Wednesday, December 17, 2008

Warranty Service?

Warranty service is a foreign concept in Uganda. If your purchase breaks a week after you buy it, the store owner is likely to give you a blank stare if you try to return it. It's as if to say, "That item doesn't belong to me. It became yours when you bought it. Why are you asking me to fix your problem?" By contrast, check out these warranty stories we have had in the last few days:

1. "Game" is a department store in Kampala that specializes in the western concept of low price guarantee and customer satisfaction. When I went in this week, I asked what I could do about a malfunctioning CD player. It had stopped working, but I didn't have the receipt. The lady told me plainly, "You bring it in and tell me when you bought it." They are now repairing the CD player under warranty, simply based on my word that I purchased it there 3 months ago!

2. That same day I took my ailing laptop to an authorized Toshiba service center in Kampala. The computer has been giving me fits for over 2 months. Only recently did I realize that the one-year warranty in the USA actually had an international service option. So I cruised into the shop on Monday with a copy of my receipt dated December 15, 2007 - exactly one year earlier. The man laughed that I arrived on the very day the warranty expired. However, he didn't put up a fuss. I was armed with evidence of previous service efforts with other stores and my case number from Toshiba USA to show that the problem had been ongoing. He contacted me the next day to let me know that he was ordering a new motherboard. Though it won't arrive for 3 weeks, the warranty is in effect and it's not supposed to cost me a dime (or a shilling)!

3. Upon returning from Kampala last night, we received an e-mail from Amy's parents. Our Black & Decker power tools won't work because the battery charger stopped working. We purchased the charger in May just before we came to Uganda, but the 2-year warranty is only good in North America. So we returned the charger to Amy's parents, via a pastor who had come on a mission trip here. He "just happened" to be from the same area of Virginia, so he hand-delivered the charger to Amy's parents last week. Knowing that it was purchased at Lowes in Southaven, they took the charger into Lowes in Lynchburg to see what could be done. With no receipt in hand, they prayed for God's favor before they went in. The returns desk contacted the tool department manager and sent the Roots to the Customer Service desk. As they were explaining the situation to the lady there, the tool manager walked up with a new Black & Decker charger still in the box. When asked how to ring it up he replied, "It has a two-year warranty. Just exchange it for them." The new charger will come to us when Amy's parents arrive here for a visit in just two more weeks.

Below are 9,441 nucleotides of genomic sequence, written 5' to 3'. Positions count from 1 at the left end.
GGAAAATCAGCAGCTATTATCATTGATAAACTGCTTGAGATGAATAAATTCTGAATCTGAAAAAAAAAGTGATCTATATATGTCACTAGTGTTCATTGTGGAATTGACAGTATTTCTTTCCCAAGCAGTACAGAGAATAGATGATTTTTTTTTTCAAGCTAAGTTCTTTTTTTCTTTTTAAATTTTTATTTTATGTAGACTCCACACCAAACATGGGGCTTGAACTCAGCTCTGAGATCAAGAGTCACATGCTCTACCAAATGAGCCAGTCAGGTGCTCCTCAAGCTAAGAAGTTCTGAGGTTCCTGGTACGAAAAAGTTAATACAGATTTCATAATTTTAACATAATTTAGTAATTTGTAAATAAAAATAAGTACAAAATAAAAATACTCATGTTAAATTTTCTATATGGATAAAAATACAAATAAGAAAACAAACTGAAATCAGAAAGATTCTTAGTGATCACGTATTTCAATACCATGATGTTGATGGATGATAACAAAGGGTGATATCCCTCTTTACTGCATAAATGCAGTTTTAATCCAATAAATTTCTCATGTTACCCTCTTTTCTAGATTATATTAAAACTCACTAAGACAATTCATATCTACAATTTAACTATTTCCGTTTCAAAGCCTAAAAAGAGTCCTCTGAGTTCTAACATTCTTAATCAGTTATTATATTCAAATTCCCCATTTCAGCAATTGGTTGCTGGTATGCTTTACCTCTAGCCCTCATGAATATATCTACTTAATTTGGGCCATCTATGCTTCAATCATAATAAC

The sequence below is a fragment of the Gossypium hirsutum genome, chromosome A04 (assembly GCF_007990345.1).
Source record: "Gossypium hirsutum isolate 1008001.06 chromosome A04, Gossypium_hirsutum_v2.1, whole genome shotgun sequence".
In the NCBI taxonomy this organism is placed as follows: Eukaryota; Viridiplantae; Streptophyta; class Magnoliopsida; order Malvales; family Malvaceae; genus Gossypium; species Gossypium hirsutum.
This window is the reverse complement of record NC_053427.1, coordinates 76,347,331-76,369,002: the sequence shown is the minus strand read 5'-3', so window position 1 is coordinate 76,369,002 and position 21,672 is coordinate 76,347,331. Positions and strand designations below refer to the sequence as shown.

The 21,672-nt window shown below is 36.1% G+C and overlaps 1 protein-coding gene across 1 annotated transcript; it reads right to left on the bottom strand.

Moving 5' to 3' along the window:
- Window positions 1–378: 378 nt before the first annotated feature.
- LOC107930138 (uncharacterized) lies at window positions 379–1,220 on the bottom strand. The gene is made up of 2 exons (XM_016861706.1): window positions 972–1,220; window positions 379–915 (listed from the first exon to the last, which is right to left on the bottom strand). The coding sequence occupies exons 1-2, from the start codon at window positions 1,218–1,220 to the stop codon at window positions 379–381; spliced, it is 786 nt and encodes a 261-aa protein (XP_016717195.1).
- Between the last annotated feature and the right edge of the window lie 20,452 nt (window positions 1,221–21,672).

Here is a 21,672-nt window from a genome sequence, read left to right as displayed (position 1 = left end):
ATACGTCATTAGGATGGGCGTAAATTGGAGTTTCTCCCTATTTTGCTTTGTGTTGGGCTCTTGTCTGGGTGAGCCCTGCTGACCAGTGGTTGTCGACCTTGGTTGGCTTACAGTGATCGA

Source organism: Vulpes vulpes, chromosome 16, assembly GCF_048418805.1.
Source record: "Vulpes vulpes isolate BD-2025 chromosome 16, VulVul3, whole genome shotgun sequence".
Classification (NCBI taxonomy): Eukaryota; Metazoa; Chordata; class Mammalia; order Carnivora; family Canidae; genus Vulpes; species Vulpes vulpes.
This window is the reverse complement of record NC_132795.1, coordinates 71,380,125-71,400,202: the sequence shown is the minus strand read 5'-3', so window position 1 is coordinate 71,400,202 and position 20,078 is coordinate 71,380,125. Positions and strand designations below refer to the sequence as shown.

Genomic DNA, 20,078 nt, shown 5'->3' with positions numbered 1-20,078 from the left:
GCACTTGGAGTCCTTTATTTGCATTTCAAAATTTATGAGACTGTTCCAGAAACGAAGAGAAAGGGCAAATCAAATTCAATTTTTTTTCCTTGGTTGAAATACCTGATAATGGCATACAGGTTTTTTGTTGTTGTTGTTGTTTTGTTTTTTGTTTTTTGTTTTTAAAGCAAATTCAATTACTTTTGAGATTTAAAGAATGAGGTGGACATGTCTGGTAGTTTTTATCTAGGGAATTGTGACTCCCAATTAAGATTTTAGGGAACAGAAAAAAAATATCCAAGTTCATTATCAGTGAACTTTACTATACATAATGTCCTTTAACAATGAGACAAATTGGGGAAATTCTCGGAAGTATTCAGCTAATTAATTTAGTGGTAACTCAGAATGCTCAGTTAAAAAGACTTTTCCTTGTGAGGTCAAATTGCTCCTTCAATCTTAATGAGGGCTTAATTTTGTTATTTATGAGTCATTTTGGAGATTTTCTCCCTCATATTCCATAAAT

Amazing! Whether it was Ugandan, International, or North American only - all of these warranties worked out in our favor, mostly with no questions asked. Just this morning I read Psalm 4. Verse 6 states, "Many are saying, 'Who will show us any good?' Lift up the light of Your countenance upon us, O Lord!" In the midst of many trials, God is good; He has indeed shone His light upon us. He relieves our distress; He hears our prayers. "Thank you, Lord, for being gracious to us!"

1 comment:

Mike Rasberry said...

Looking good down near the Equator. Say when do the Seminoles play in your time zone?? :-)

Diane and I just might have to visit you soon.